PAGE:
A Japanese court ruled Wednesday that the government’s ban on same-sex marriages is unconstitutional, recognizing for the first time the rights of gay couples in the only Group of Seven country that does not legally recognize their union.

Although the court dismissed the plaintiffs’ claim to be compensated by the government, the precedent is a major victory for homosexuals and could affect similar pending complaints across the country.

The Sapporo District Court noted that sexuality, like race and gender, is not a matter of individual preference, therefore prohibiting gay couples from receiving benefits that heterosexual couples do cannot be justified.

“The legal benefits derived from marriage should benefit both homosexuals and heterosexuals equally,” the court said, according to a copy of the summary of the ruling.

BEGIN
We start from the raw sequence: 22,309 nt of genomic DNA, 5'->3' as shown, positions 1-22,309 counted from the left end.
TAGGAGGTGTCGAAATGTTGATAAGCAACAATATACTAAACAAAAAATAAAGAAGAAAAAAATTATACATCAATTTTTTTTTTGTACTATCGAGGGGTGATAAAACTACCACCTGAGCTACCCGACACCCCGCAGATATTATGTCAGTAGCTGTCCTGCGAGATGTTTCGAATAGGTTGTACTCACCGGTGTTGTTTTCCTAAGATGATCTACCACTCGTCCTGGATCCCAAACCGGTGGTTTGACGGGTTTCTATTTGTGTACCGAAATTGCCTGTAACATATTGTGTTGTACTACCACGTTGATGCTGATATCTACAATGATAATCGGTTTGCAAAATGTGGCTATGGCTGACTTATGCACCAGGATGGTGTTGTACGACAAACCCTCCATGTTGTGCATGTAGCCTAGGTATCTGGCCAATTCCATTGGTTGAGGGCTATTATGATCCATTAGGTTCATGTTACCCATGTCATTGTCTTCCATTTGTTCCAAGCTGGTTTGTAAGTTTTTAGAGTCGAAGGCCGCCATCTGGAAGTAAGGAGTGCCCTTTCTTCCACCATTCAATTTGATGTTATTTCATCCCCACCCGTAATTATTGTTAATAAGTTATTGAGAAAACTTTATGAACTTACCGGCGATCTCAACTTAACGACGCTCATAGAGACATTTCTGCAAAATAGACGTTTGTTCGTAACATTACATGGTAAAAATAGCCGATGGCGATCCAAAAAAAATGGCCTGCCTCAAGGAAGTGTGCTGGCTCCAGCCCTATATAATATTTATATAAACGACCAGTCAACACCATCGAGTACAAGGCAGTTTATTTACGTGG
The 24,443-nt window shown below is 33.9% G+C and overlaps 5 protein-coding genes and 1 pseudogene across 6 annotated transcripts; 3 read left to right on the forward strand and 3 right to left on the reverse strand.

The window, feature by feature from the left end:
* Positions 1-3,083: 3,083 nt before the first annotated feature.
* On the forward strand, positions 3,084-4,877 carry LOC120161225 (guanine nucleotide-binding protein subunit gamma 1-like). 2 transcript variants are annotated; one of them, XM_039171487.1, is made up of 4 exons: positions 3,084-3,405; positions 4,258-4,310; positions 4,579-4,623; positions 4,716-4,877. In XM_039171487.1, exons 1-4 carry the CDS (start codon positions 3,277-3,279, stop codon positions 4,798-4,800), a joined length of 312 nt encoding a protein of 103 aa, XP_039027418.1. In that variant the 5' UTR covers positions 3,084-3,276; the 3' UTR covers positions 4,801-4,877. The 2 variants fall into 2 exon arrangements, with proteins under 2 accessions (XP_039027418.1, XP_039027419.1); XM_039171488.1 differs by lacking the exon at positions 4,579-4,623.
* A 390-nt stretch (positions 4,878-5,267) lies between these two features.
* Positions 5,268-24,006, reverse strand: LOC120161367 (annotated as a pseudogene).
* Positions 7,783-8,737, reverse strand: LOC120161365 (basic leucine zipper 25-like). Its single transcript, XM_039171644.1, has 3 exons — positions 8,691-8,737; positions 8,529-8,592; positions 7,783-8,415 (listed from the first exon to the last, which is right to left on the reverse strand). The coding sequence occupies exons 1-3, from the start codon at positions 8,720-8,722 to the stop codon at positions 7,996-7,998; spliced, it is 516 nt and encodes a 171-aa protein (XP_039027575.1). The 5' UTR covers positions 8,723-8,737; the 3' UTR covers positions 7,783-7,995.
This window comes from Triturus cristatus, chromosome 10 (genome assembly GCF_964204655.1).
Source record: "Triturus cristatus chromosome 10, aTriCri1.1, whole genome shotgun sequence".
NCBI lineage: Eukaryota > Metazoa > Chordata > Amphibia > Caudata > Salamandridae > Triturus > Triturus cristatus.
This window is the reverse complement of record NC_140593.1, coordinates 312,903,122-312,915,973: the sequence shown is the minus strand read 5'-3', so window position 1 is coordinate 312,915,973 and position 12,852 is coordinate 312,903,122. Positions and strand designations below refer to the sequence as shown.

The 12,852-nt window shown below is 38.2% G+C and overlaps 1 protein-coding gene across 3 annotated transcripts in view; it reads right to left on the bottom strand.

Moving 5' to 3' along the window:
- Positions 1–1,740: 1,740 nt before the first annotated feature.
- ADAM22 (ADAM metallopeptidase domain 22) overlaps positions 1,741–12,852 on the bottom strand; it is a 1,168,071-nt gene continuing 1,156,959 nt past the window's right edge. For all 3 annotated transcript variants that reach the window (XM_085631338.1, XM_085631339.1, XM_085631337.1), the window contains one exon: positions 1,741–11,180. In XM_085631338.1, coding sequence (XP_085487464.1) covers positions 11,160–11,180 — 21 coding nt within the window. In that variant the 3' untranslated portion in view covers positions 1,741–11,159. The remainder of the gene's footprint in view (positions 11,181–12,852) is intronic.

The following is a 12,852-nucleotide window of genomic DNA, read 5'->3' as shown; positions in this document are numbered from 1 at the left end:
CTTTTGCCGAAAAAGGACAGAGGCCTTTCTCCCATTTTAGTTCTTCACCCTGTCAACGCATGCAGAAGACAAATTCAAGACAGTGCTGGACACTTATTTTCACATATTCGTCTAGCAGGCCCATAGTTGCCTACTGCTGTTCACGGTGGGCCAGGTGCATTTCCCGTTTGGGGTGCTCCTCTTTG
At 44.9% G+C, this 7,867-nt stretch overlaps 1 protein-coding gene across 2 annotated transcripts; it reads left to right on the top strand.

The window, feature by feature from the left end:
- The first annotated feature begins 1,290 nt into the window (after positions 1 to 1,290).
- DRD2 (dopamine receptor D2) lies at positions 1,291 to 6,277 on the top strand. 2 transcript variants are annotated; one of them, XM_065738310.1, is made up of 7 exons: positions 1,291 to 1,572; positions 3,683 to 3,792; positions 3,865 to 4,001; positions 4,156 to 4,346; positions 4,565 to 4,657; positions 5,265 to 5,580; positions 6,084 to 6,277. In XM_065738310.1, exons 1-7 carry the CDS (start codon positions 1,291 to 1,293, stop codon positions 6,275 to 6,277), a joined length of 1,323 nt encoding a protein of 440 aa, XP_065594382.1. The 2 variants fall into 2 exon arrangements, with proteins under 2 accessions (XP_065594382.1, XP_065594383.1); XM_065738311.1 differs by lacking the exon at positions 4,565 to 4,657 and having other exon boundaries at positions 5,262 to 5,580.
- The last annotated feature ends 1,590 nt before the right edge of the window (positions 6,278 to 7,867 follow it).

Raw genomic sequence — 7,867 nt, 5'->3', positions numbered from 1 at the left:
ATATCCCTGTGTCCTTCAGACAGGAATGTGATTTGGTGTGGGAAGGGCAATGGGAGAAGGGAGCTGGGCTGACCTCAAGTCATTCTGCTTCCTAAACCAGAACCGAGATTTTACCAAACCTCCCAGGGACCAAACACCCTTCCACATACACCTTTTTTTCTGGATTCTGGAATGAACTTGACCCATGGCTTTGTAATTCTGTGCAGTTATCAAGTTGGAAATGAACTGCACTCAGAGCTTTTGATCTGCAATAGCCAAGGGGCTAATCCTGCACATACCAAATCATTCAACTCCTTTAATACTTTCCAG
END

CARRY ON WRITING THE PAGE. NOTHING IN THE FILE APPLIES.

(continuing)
Under Japanese law, marriage must be based on “mutual consent of both sexes,” which is interpreted as allowing only unions between a man and a woman.

Although awareness and support for the LGBTQ community is on the rise in Japan, discrimination persists. Homosexuals cannot inherit houses, properties or other assets from their partners, nor have parental authority over their children.

Many municipalities have enacted “association” ordinances to make it easier to rent apartments, but they are not legally binding.

In a society where the pressure to conform to the norm is great, many hide their sexuality for fear of prejudice at home, at school or at work. Transgender people also have difficulties in a society where gender identity is very specific.

The movement for equal rights in the LGBTQ community has stalled because those who do not comply have been mostly marginalized.

In the country there are four other lawsuits similar to Sapporo pending in Tokyo, Osaka, Nagoya and Fukuoka.

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